Kicking Myself Out of the Comfort Zone

polar bear cafe relaxing

It’s all well and good to find your own comfort zone, of course.  It’s always healthy to have that stable ground to come back to when things get crazy.  You can hibernate there for a little bit and recharge, so you can come back out, rested and ready to go.

This is the same for my writing as well.  I have certain comfort zones I stay within, at least for my rough drafts.  I use them as a baseline to work off of, so I know precisely how far I’m letting the plot threads evolve.  This is how I’m able to read the feel of my stories, how I’m able to control how they will affect the reader.

But sometimes it’s good to break out of that comfort zone, and head towards unknown territory.

I realized this when I wrote the Apartment Complex story; one of the reasons it wasn’t working for me was that I was trying to keep it in a stable comfort zone that it didn’t belong in.  So instead I let fate and instinct take the reins on this one.  The end result was that I’d created character styles I hadn’t written before, doing things I had never written about previously.  I definitely wasn’t pantsing it; I knew exactly where this story was supposed to go.  I just let the characters tell me how they wanted to evolve.  They knew more about themselves than I did.  In the end, the story ended up being, in my opinion anyway, one of the best ones I’ve ever written.  I can’t wait to share it with everyone in 2019!

Breaking out of the comfort zone doesn’t necessarily mean doing the exact opposite of whatever your idea of living a safe, comfy life is.  I’m not about to take up free climbing or whatever it is middle aged Manly Men are supposed to do.  But it’s definitely given me a lot to think about in terms of my life at the moment.  This is about getting rid of those old blinders and barriers you’ve been hanging onto for so long, and seeing how far you can go.  You’ll be surprised how big the playing field may have gotten while you weren’t looking.

Letting It Stew

charlotte carrot stew

After four attempts, one ragequit, and still no official title, I finished writing the first draft of the Apartment Complex story!  It’s a little over 79k words (about what I expected and wanted) and has been copied to a single semi-formatted doc file that I can work on.  So now what?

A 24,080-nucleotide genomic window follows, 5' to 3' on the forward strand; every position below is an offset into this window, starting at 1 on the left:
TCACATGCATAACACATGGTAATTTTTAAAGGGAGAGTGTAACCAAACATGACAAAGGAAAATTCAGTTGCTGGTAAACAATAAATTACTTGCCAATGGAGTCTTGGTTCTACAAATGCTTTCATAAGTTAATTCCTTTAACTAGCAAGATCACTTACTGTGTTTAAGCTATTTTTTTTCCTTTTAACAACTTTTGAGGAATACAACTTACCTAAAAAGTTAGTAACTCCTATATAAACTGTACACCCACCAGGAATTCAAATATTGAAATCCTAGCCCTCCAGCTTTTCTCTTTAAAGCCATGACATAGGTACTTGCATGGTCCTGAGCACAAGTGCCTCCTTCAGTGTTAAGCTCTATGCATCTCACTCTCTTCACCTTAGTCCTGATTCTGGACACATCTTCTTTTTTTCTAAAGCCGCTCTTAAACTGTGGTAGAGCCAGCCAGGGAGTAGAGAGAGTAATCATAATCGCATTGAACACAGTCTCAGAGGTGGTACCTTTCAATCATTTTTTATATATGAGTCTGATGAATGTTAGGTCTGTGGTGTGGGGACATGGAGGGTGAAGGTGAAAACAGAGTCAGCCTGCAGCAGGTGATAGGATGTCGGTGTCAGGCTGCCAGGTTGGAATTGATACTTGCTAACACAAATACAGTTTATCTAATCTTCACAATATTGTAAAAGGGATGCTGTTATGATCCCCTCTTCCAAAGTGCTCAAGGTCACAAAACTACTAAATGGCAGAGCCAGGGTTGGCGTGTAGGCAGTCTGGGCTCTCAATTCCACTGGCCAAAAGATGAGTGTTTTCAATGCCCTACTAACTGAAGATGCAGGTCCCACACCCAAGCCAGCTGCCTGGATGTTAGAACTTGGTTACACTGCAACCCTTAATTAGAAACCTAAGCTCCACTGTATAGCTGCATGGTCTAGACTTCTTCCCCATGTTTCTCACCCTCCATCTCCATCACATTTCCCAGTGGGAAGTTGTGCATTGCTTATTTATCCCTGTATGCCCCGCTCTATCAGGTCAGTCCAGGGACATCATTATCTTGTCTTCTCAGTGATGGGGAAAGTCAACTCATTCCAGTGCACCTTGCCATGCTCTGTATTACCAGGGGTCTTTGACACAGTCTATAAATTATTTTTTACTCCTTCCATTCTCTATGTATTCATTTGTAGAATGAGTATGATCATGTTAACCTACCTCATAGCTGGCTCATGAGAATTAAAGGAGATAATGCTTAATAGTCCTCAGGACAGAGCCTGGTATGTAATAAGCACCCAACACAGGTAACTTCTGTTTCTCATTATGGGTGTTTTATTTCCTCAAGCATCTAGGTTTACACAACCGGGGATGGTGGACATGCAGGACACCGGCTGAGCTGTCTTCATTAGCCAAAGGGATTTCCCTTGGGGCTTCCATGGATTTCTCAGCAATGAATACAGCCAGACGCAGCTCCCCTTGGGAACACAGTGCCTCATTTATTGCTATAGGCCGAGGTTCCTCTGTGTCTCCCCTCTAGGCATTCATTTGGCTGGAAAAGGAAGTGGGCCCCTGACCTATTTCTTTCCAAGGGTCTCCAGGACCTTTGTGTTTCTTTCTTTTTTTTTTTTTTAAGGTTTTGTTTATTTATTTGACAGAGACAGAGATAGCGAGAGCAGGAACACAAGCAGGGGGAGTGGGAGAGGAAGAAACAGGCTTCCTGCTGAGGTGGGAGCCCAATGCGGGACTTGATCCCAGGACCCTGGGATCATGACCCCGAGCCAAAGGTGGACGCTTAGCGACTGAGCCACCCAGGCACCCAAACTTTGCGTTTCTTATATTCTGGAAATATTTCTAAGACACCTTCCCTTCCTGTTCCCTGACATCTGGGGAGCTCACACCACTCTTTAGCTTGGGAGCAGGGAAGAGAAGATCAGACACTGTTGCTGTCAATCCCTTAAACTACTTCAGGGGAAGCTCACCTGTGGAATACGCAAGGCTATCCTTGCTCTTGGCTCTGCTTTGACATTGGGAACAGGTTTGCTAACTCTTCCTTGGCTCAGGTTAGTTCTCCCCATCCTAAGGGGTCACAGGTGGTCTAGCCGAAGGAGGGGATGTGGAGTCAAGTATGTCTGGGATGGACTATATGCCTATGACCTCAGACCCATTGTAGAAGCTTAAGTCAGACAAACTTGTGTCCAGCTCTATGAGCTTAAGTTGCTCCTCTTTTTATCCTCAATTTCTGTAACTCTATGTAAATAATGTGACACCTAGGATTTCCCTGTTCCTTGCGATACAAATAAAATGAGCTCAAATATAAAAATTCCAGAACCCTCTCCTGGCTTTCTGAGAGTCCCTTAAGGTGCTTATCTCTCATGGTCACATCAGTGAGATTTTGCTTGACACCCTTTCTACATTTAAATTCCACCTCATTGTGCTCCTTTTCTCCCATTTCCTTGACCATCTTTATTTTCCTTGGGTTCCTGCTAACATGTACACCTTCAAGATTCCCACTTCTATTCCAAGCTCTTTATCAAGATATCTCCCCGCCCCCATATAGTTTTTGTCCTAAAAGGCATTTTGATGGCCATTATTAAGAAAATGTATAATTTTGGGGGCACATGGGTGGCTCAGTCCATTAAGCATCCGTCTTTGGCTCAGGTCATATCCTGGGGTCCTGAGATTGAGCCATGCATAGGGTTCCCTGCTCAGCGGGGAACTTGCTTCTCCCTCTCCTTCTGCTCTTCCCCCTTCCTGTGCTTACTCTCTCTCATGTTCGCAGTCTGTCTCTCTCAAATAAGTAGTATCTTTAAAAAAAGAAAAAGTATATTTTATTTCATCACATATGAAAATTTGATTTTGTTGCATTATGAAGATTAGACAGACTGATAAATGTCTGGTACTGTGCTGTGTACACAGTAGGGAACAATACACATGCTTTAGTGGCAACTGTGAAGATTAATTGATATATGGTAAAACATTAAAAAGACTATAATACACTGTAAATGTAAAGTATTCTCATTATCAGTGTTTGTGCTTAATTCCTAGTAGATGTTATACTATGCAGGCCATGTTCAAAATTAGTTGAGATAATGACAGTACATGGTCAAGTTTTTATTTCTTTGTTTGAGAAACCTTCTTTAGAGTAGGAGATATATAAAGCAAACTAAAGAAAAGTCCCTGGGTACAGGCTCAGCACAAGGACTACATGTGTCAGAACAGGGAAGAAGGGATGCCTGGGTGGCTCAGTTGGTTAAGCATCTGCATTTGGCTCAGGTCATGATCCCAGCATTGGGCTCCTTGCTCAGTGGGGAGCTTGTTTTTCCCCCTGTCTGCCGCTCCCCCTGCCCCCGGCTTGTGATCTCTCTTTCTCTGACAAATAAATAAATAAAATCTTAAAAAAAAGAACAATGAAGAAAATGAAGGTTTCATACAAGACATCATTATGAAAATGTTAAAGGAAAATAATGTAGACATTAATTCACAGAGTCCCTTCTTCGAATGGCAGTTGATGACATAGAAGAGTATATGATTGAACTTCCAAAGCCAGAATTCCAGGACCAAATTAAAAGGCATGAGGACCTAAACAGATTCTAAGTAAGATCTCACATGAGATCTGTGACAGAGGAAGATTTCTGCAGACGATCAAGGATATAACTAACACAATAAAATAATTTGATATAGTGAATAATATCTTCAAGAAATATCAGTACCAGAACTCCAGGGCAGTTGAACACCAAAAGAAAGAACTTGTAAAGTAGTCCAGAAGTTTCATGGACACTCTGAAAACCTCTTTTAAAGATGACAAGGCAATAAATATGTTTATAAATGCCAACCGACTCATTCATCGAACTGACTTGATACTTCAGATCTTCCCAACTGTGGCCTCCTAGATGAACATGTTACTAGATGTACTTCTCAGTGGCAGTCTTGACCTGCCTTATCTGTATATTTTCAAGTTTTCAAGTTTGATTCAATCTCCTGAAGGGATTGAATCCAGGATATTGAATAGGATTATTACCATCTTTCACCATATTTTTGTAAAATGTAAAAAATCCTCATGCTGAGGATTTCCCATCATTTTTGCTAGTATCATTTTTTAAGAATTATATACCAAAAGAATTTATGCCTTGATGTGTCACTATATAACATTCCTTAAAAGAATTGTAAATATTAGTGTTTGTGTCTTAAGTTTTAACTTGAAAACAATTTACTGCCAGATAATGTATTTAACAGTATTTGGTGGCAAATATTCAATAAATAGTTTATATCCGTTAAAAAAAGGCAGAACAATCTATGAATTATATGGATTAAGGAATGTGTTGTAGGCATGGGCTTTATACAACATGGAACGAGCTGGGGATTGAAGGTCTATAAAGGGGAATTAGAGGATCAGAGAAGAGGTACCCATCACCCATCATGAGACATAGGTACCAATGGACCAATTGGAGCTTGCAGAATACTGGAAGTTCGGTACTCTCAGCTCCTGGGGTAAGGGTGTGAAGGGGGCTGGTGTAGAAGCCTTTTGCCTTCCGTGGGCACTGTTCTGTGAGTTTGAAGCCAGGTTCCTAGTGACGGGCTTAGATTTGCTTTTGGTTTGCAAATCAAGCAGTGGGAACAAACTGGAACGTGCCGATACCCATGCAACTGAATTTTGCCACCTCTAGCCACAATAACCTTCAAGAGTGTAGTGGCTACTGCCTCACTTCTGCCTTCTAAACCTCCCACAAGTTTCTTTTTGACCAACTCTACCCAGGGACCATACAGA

I’m going to let it sit for a little bit.

Wait wait wait, I hear you say.  You’ve been working on this damn thing for six months and talking about it endlessly about how much you loved writing it.  Why are you NOT working on it now??

And that’s a legitimate question, and there are two answers for it.  The short one: I’m about to start revision edits for In My Blue World, which is next on the release schedule.  This one needs my attention the most right now.

The longer answer is that giving it a bit of distance lets me look at it with fresh eyes.  Even though I feel that the AC story is my best work to date, will I feel the same a few months down the road?  Reading this particular novel with rose-tinted glasses might keep me from seeing possible issues that need fixing.  Alternately, I might end up being overcritical and pick it completely apart and ruin any joy I felt with the story.

My days away from my novel projects are also personal; I’ve just finished a six-month, almost-daily slog, so I’m due a few days off to do nothing except goof around.  Play FreeCell.  Fiddle around with my mp3 collection.  Post fly-by blog entries.  Go outside and take walks.  Work on my exercise regimen.  Vacations from writing are great!  You should always take a few now and again, especially when you’ve just finished not one but two projects that both need revision.  Your brain and body will thank you!

The novel will always be there until I come back to it.  And hey, I might even have a title for it by then!

Letting My Writing Evolve

 

naruto confused
Yeah, I feel the same way sometimes, Naruto.

Over the past few years, I’ve come to the realization that I’ve learned an amazing amount as I evolve as a writer… and I’ve ‘unlearned’ just as much.  It’s not just the hard-and-fast general rules we all learned in school that I’m talking about, like the grammar and composition and all that.   I’m talking about rules regarding style and theme.